Intention to Action: Scaling Education Outcomes in India

Date

March 18, 2020

4 min read

The 2019 draft National Education Policy (NEP) is touted as the policy set to have the most transformational impact on India’s education system. As the only education policy that accounts for the effects of the Internet and Telecom revolutions, the NEP drafting process also granted key players of the India education landscape a seat at the table. This is an unprecedented development in India’s education landscape and will act as a blueprint for the future of education in India. 

“There is a trust deficit that needs to be worked on”, said Dr Leena Wadia, Senior Fellow of the Observer Research Foundation and Member of the NEP drafting committee, at the second AVPN India Policy Forum 2019 in Bengaluru. 

Indeed, we need to build foundations of trust to harness the NEP’s potential for public-private partnerships. This is our first step in addressing stubborn barriers around improving education outcomes in India.

One of the biggest barriers to improving education outcomes in India arises when solution providers are unable to find funders to scale their impact. This is symptomatic of a nascent financial system that is still slowly embracing non-traditional forms of impact capital to tackle social issues at hand. It also points to a bigger question of what ‘scale’ means to different stakeholders. Funders and implementers need to collectively define and establish a common language to organise the sector for collaboration outcomes. 

The Forum surfaced many perspectives around the perceived difficulties in financing education for scale. We identified the three biggest challenges, and explored what needs to be done to overcome them. 

Bridging the financing gap in education starts with a mindset change

“Everyone wants to fund exciting breakthrough approaches, but no one wants to fund the middle phase”, said Kadambari Anantram, Vice President (Research and Advocacy Services), Sambodhi Research and Communications.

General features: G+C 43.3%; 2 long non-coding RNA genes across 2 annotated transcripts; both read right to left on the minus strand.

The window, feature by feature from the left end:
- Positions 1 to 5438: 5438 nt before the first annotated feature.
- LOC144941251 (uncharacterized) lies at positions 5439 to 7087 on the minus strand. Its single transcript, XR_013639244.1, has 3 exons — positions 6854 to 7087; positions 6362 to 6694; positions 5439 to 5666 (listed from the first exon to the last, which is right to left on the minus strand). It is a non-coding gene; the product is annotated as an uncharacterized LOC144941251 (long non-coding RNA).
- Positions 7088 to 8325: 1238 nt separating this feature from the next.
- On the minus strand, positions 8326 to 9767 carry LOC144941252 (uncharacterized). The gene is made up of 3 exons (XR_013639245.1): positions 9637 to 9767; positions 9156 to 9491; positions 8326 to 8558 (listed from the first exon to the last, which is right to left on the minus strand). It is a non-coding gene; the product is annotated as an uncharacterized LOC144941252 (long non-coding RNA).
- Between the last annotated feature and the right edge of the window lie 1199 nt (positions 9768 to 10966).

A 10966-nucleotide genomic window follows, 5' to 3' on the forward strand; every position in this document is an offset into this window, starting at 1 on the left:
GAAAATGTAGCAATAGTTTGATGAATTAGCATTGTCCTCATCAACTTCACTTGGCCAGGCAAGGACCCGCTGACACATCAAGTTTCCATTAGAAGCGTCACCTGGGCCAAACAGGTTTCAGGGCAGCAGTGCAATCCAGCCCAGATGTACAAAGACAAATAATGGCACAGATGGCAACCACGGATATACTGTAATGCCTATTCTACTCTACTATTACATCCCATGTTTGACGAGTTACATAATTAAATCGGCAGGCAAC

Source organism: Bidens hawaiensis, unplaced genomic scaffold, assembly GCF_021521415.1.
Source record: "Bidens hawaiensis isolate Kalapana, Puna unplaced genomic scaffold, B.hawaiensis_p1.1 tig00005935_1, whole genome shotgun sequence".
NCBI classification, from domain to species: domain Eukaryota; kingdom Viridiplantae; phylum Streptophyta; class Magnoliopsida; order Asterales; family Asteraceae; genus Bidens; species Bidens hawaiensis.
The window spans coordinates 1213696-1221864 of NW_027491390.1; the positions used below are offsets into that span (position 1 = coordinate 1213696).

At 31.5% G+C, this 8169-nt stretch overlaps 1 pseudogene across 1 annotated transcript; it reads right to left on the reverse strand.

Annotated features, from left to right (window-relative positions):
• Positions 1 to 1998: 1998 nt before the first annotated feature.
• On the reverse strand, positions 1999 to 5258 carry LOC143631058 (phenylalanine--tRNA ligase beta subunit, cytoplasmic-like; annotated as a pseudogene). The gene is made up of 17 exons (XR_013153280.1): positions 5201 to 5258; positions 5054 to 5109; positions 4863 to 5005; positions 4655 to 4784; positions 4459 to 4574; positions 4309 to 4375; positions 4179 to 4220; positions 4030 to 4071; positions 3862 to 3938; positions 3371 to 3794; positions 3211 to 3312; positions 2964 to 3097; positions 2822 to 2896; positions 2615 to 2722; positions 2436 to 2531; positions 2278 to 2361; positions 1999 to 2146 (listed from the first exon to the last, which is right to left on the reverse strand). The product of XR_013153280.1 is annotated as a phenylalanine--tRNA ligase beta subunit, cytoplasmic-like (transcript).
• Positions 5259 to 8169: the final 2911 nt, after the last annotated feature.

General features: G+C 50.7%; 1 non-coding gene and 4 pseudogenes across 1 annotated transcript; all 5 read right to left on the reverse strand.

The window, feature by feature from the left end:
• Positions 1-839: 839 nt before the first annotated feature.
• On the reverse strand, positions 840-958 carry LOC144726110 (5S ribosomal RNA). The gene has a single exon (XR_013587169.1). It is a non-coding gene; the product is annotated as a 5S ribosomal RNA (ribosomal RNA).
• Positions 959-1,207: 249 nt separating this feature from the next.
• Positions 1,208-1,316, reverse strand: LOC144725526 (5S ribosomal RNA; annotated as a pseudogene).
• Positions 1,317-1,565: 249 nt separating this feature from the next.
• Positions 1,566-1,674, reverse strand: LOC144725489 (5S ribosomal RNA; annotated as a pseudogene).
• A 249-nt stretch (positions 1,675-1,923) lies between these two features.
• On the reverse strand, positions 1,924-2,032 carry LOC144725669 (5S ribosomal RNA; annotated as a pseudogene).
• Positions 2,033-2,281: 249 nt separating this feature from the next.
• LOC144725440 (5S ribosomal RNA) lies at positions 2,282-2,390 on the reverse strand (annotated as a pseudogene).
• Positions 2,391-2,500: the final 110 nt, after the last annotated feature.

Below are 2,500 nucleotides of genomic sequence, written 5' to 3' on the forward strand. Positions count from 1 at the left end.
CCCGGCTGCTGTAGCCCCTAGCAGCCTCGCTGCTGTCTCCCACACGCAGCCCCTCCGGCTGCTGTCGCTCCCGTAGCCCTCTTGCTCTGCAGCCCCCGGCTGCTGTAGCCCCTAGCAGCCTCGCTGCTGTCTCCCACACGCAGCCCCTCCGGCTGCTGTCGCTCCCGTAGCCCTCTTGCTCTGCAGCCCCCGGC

Firstly, funding needs to be flexible. Funders need to be cognizant of on-the-ground needs and pivot when the need arises.  

Secondly, funders are afraid of failure. We need to be candid and open about failure, however, if we are to address the systemic problems impeding innovative education initiatives to reach the last mile. It helps to remember that we are funding for outcomes, not profit; if we apply the same analytical rigour as we do in measuring profit to measure impact, we may achieve both. Third party assessment, according to Jairaj Bhattacharya, Managing Director, ConveGenius Edu Solutions, is one way to acknowledge the failure of pilots while opening up pathways to course-correct and achieve scale.

Building a culture of R&D and evaluation needs to start with the government

“It does help to play the long game”, says Ronald Abraham, Founding Partner, IDInsight.

It is no surprise that funders fund data-backed solutions, yet building such a culture is a lengthy but necessary process.  As such, a central force – the government – is needed to create robust R&D systems, infrastructure and accountability. This, in turn, will organically increase the demand for data and evidence. Should the strategies behind the NEP be evidence-driven, their implementation can then evolve and improve based on a consistent feedback loop of data. This is necessary to prevent sub-optimal measures from going through.